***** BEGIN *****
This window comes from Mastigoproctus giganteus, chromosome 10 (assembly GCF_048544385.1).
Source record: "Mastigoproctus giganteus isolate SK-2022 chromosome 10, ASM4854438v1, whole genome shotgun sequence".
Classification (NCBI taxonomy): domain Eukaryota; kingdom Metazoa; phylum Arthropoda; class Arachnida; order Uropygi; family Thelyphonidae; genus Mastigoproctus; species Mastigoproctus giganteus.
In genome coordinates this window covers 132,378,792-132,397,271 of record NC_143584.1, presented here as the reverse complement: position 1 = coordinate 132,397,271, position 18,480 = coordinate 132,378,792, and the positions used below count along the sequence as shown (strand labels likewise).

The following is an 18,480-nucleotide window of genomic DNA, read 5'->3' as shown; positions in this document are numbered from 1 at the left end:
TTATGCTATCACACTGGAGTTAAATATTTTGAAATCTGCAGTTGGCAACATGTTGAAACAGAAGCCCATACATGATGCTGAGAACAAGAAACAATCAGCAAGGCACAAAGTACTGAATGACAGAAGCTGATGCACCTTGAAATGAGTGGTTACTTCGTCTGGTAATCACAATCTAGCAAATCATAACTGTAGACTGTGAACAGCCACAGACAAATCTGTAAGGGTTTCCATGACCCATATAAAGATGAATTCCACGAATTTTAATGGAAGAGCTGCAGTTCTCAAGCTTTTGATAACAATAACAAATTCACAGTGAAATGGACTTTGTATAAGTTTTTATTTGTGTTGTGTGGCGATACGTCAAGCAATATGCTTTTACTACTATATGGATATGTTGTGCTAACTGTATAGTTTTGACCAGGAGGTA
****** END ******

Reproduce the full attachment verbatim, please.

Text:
This window comes from Mastigoproctus giganteus, chromosome 10 (assembly GCF_048544385.1).
Source record: "Mastigoproctus giganteus isolate SK-2022 chromosome 10, ASM4854438v1, whole genome shotgun sequence".
Classification (NCBI taxonomy): domain Eukaryota; kingdom Metazoa; phylum Arthropoda; class Arachnida; order Uropygi; family Thelyphonidae; genus Mastigoproctus; species Mastigoproctus giganteus.
In genome coordinates this window covers 132,378,792-132,397,271 of record NC_143584.1, presented here as the reverse complement: position 1 = coordinate 132,397,271, position 18,480 = coordinate 132,378,792, and the positions used below count along the sequence as shown (strand labels likewise).

The following is an 18,480-nucleotide window of genomic DNA, read 5'->3' as shown; positions in this document are numbered from 1 at the left end:
TTATGCTATCACACTGGAGTTAAATATTTTGAAATCTGCAGTTGGCAACATGTTGAAACAGAAGCCCATACATGATGCTGAGAACAAGAAACAATCAGCAAGGCACAAAGTACTGAATGACAGAAGCTGATGCACCTTGAAATGAGTGGTTACTTCGTCTGGTAATCACAATCTAGCAAATCATAACTGTAGACTGTGAACAGCCACAGACAAATCTGTAAGGGTTTCCATGACCCATATAAAGATGAATTCCACGAATTTTAATGGAAGAGCTGCAGTTCTCAAGCTTTTGATAACAATAACAAATTCACAGTGAAATGGACTTTGTATAAGTTTTTATTTGTGTTGTGTGGCGATACGTCAAGCAATATGCTTTTACTACTATATGGATATGTTGTGCTAACTGTATAGTTTTGACCAGGAGGTA